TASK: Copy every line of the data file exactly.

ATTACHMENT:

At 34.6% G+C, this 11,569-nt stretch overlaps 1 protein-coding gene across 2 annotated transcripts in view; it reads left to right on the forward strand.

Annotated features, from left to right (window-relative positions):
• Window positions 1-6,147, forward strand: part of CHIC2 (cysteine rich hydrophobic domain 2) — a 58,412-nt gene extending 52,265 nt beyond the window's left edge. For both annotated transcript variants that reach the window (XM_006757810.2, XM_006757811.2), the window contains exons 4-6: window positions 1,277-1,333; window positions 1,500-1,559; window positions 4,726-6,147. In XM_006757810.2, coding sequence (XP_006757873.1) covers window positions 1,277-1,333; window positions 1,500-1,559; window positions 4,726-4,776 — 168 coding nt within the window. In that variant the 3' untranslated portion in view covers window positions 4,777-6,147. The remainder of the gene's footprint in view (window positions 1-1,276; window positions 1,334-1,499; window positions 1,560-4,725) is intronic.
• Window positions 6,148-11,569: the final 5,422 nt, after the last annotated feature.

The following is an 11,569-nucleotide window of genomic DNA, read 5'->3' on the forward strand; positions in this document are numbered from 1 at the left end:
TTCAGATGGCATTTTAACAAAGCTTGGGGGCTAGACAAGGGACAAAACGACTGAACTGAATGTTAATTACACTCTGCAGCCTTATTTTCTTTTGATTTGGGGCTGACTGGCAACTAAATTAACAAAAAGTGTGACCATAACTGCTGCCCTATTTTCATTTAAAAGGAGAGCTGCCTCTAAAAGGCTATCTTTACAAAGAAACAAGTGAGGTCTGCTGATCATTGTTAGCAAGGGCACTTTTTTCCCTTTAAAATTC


At 34.6% G+C, this 11,569-nt stretch overlaps 1 protein-coding gene across 2 annotated transcripts in view; it reads left to right on the forward strand.

Annotated features, from left to right (window-relative positions):
• Window positions 1-6,147, forward strand: part of CHIC2 (cysteine rich hydrophobic domain 2) — a 58,412-nt gene extending 52,265 nt beyond the window's left edge. For both annotated transcript variants that reach the window (XM_006757810.2, XM_006757811.2), the window contains exons 4-6: window positions 1,277-1,333; window positions 1,500-1,559; window positions 4,726-6,147. In XM_006757810.2, coding sequence (XP_006757873.1) covers window positions 1,277-1,333; window positions 1,500-1,559; window positions 4,726-4,776 — 168 coding nt within the window. In that variant the 3' untranslated portion in view covers window positions 4,777-6,147. The remainder of the gene's footprint in view (window positions 1-1,276; window positions 1,334-1,499; window positions 1,560-4,725) is intronic.
• Window positions 6,148-11,569: the final 5,422 nt, after the last annotated feature.

The following is an 11,569-nucleotide window of genomic DNA, read 5'->3' on the forward strand; positions in this document are numbered from 1 at the left end:
TTCAGATGGCATTTTAACAAAGCTTGGGGGCTAGACAAGGGACAAAACGACTGAACTGAATGTTAATTACACTCTGCAGCCTTATTTTCTTTTGATTTGGGGCTGACTGGCAACTAAATTAACAAAAAGTGTGACCATAACTGCTGCCCTATTTTCATTTAAAAGGAGAGCTGCCTCTAAAAGGCTATCTTTACAAAGAAACAAGTGAGGTCTGCTGATCATTGTTAGCAAGGGCACTTTTTTCCCTTTAAAATTC